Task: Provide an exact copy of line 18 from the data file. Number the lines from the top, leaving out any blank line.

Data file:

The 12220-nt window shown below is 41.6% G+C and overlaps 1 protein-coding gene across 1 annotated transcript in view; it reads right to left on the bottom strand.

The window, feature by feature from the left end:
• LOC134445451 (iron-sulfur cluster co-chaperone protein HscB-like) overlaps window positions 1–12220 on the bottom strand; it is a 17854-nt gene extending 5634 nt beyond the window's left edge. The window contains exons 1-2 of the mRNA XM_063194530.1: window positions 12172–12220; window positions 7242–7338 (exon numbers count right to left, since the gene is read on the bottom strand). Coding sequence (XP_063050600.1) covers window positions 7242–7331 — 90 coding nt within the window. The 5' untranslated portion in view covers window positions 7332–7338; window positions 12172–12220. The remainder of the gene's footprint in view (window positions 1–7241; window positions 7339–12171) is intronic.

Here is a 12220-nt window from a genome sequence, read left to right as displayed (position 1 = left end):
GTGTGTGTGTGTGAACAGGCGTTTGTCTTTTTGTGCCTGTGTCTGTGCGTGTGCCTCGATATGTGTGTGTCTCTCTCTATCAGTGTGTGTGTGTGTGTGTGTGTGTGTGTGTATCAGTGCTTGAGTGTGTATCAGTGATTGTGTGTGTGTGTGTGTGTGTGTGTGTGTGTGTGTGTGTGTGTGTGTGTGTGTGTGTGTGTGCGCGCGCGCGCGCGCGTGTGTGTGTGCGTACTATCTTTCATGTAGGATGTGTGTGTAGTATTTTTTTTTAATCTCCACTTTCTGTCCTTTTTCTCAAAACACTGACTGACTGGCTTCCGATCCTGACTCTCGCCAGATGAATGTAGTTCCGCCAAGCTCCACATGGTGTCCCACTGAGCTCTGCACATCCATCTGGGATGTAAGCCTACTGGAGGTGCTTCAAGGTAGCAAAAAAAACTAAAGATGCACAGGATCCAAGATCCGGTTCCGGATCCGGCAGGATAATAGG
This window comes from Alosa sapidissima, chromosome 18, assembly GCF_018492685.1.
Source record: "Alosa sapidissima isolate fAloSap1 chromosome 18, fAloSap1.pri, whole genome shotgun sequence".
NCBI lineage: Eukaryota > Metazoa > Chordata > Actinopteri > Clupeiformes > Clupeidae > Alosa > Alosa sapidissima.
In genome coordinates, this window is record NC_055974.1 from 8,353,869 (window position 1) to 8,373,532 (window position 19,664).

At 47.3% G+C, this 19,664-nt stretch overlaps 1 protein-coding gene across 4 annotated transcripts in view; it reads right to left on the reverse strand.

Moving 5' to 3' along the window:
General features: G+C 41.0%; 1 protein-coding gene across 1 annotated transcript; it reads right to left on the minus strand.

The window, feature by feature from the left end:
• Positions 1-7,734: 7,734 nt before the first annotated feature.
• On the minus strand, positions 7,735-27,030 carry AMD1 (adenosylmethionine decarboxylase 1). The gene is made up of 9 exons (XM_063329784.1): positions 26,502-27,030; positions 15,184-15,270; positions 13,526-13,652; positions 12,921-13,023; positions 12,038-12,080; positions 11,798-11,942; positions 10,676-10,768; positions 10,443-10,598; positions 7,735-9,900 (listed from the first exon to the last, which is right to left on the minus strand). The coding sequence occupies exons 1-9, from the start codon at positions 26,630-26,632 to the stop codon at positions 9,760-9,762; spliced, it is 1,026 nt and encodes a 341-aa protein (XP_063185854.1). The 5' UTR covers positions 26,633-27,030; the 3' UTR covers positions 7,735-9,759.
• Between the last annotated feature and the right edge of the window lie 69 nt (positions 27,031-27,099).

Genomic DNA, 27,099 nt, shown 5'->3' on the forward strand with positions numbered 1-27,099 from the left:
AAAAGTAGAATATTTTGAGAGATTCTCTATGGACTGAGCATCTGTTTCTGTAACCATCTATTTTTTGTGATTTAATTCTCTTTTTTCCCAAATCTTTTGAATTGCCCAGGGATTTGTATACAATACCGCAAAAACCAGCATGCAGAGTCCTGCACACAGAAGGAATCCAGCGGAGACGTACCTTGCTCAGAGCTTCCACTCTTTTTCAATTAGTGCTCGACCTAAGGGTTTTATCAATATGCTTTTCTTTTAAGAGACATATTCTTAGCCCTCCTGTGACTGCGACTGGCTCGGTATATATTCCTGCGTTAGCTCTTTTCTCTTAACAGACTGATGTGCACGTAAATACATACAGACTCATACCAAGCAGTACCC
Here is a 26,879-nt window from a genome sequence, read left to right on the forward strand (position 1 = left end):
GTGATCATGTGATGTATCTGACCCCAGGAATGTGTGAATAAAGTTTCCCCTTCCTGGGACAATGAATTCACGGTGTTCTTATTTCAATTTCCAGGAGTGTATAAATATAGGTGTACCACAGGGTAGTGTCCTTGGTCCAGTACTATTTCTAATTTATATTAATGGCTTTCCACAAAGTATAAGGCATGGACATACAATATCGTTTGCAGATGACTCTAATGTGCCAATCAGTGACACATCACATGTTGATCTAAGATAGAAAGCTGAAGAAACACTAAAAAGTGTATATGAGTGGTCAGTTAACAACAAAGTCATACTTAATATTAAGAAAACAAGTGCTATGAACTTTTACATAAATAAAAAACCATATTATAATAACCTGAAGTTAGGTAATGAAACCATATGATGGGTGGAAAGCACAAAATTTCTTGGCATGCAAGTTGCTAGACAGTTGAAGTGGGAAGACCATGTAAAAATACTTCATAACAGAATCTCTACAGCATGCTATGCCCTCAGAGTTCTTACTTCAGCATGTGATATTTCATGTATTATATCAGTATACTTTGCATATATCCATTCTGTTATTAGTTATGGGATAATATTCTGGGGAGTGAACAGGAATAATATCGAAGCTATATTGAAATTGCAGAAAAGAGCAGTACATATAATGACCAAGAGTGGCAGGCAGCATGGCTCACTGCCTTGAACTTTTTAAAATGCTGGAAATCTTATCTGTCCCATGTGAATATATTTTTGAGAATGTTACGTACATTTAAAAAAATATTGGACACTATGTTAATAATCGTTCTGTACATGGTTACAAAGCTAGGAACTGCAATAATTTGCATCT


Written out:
AAAAGTAGAATATTTTGAGAGATTCTCTATGGACTGAGCATCTGTTTCTGTAACCATCTATTTTTTGTGATTTAATTCTCTTTTTTCCCAAATCTTTTGAATTGCCCAGGGATTTGTATACAATACCGCAAAAACCAGCATGCAGAGTCCTGCACACAGAAGGAATCCAGCGGAGACGTACCTTGCTCAGAGCTTCCACTCTTTTTCAATTAGTGCTCGACCTAAGGGTTTTATCAATATGCTTTTCTTTTAAGAGACATATTCTTAGCCCTCCTGTGACTGCGACTGGCTCGGTATATATTCCTGCGTTAGCTCTTTTCTCTTAACAGACTGATGTGCACGTAAATACATACAGACTCATACCAAGCAGTACCC